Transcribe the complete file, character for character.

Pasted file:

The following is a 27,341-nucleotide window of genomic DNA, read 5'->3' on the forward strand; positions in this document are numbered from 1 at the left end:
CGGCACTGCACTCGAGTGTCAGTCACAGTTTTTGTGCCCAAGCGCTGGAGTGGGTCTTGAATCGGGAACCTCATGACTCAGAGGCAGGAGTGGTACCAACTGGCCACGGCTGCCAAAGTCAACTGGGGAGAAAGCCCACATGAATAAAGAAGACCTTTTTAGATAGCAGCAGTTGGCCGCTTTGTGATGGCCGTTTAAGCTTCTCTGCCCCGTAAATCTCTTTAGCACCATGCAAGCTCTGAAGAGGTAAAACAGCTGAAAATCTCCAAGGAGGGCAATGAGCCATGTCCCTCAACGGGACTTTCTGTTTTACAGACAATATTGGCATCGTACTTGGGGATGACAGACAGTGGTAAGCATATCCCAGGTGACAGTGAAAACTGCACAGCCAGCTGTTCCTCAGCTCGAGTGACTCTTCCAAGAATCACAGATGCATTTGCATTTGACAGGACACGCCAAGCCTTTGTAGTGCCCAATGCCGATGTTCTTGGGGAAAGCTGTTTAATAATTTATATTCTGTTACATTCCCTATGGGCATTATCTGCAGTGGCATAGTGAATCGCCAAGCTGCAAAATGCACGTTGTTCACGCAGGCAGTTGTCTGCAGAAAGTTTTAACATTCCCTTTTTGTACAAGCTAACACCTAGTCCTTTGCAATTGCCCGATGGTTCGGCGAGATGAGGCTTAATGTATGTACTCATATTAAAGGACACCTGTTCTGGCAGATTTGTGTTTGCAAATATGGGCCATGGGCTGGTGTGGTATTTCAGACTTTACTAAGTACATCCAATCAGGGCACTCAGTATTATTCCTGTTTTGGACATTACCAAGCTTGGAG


The following is a 27,341-nucleotide window of genomic DNA, read 5'->3' on the forward strand; positions in this document are numbered from 1 at the left end:
CGGCACTGCACTCGAGTGTCAGTCACAGTTTTTGTGCCCAAGCGCTGGAGTGGGTCTTGAATCGGGAACCTCATGACTCAGAGGCAGGAGTGGTACCAACTGGCCACGGCTGCCAAAGTCAACTGGGGAGAAAGCCCACATGAATAAAGAAGACCTTTTTAGATAGCAGCAGTTGGCCGCTTTGTGATGGCCGTTTAAGCTTCTCTGCCCCGTAAATCTCTTTAGCACCATGCAAGCTCTGAAGAGGTAAAACAGCTGAAAATCTCCAAGGAGGGCAATGAGCCATGTCCCTCAACGGGACTTTCTGTTTTACAGACAATATTGGCATCGTACTTGGGGATGACAGACAGTGGTAAGCATATCCCAGGTGACAGTGAAAACTGCACAGCCAGCTGTTCCTCAGCTCGAGTGACTCTTCCAAGAATCACAGATGCATTTGCATTTGACAGGACACGCCAAGCCTTTGTAGTGCCCAATGCCGATGTTCTTGGGGAAAGCTGTTTAATAATTTATATTCTGTTACATTCCCTATGGGCATTATCTGCAGTGGCATAGTGAATCGCCAAGCTGCAAAATGCACGTTGTTCACGCAGGCAGTTGTCTGCAGAAAGTTTTAACATTCCCTTTTTGTACAAGCTAACACCTAGTCCTTTGCAATTGCCCGATGGTTCGGCGAGATGAGGCTTAATGTATGTACTCATATTAAAGGACACCTGTTCTGGCAGATTTGTGTTTGCAAATATGGGCCATGGGCTGGTGTGGTATTTCAGACTTTACTAAGTACATCCAATCAGGGCACTCAGTATTATTCCTGTTTTGGACATTACCAAGCTTGGAG